Healthy walkers . . .

Active Northumberland’s cheerful Health Walks brochure outlines weekly supervised walks taking place throughout West Northumberland, or Tynedale as was.

My ambition was to catch individual walkers arriving outside the Co-op from 9:30 for their designated Health Walk at 10, just to garner a few thoughts from each about their weekly sojourns. And, of course, I could also pop into the Co-op for a few items, thereby doubling up my errands on my trek back and forth from Sparty Lea. Although I was chatting with an inveterate golfer at the check-out, who suggested that he gets enough walking exercise in his sport, I was reminded of that saying attributed apocryphally to Mark Twain, ‘Golf is a good walk spoiled.’ But exercise however you find it has to be good for you: I finished my own energetic shopping with moments to spare; folks were arriving as I stowed the recycled carrier boxes in the back seat.

I chatted at length with Gordon Scorer, who is a trained volunteer for these walks, but who eschews the idea of ‘leader’, preferring to think of himself as the person at the front. In fact, there are 10 trained volunteers who participate on walks throughout Tynedale, and 2 of these volunteers are expected to be present on each walk. They’re First Aid trained and they support each other, and the whole group, on their weekly sojourn.

The walks take an hour, maybe up to an hour and 20 minutes, and Gordon says the Allendale walks typically have from 6-20 attendees meeting at the Allendale Co-op and sometimes picking up more on their way; though the numbers are often weather-dependent, the walks are much less reliant on balmy conditions, so walkers are expected to dress accordingly. Today they’re heading up to Scotch Hall for a foray around the east side of the village.

We were mostly on a first name basis this morning, as I introduced myself as a diarist (‘What’s that?’) . . . perhaps the word ‘blogger’ is more widely understood these days, but I prefer the concept of a daily diary. Carol was helping Gordon, and other members were passing around the sheet to tick their names off. Actually, anyone is welcome just to come along 10 minutes early, register and walk with the group, though some folks come to the walking group by referral through the Health Centre. Elizabeth reminded me of the bell-ringing group that meets at Arnison Close, noting also that since her dog is no longer with her, she can participate in these walks (only assistance dogs are allowed to accompany the group), while Sheila said she enjoyed the social atmosphere and camaraderie of the walk. Gordon insisted he helped mix the walkers up, chatting amiably with each in turn, and being quite jolly and cheerful, but I had no doubt on that score. I chatted with Susan and with Marian, who has been in the area for 18 months, and who reckons that the walks are a great way to get to know her physical surroundings, as well as the neighbours.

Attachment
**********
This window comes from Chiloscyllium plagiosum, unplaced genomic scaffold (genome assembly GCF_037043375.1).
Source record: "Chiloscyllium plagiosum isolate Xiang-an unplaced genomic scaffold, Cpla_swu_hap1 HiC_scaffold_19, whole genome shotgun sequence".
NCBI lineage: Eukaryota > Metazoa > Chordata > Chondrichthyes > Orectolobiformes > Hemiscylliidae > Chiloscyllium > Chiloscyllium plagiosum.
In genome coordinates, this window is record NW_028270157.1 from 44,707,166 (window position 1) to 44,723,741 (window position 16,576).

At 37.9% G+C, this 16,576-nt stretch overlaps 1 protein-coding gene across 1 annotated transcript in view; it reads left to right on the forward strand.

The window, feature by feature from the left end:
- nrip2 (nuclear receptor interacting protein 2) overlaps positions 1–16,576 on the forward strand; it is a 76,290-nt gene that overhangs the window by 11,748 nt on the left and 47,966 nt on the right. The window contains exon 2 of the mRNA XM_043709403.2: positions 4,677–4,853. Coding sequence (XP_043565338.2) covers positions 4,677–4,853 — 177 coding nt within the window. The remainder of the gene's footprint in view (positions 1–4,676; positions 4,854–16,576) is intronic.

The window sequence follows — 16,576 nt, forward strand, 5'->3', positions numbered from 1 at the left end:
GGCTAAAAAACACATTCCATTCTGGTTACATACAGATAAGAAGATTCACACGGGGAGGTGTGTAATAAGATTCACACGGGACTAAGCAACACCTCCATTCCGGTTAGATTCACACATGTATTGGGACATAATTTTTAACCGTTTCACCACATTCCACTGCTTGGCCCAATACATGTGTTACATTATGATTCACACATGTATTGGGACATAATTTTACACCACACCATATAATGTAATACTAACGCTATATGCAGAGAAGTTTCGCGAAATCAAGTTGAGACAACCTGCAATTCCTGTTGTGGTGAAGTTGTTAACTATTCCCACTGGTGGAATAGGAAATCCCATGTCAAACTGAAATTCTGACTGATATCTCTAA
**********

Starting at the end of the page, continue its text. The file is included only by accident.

Andy Cooper first put me on to the Health Walks group as a potential diary entry, but he and Kay, who are also inveterate walkers in this group, are currently double-booked on another activity so couldn’t be there. But the happy band, including a friendly gentleman who also does a Weardale walk on Wednesdays, were eager to embark, and with brief good-byes, and fulsome invitations to join them (Did I mention that it’s a lovely place to meet people, to have just a little bit of exercise in the fresh air, and that new walkers are always welcomed with good bonhomie? . . . if I missed it, I’m sorry, and I’ll be sure to rectify that!) . . . with these departing missives ringing through the air, and with Elizabeth’s promise to tell the group what the diary will have to say about the walks, the group took off for Scotch Hall and their weekly adventure.

No doubt many of the world’s problems, and even some of their own individual ones, will have been resolved by the end of the walk today. Or, if not on the walk itself, then after the physical exercise, over coffee and cake at the Tea Rooms.

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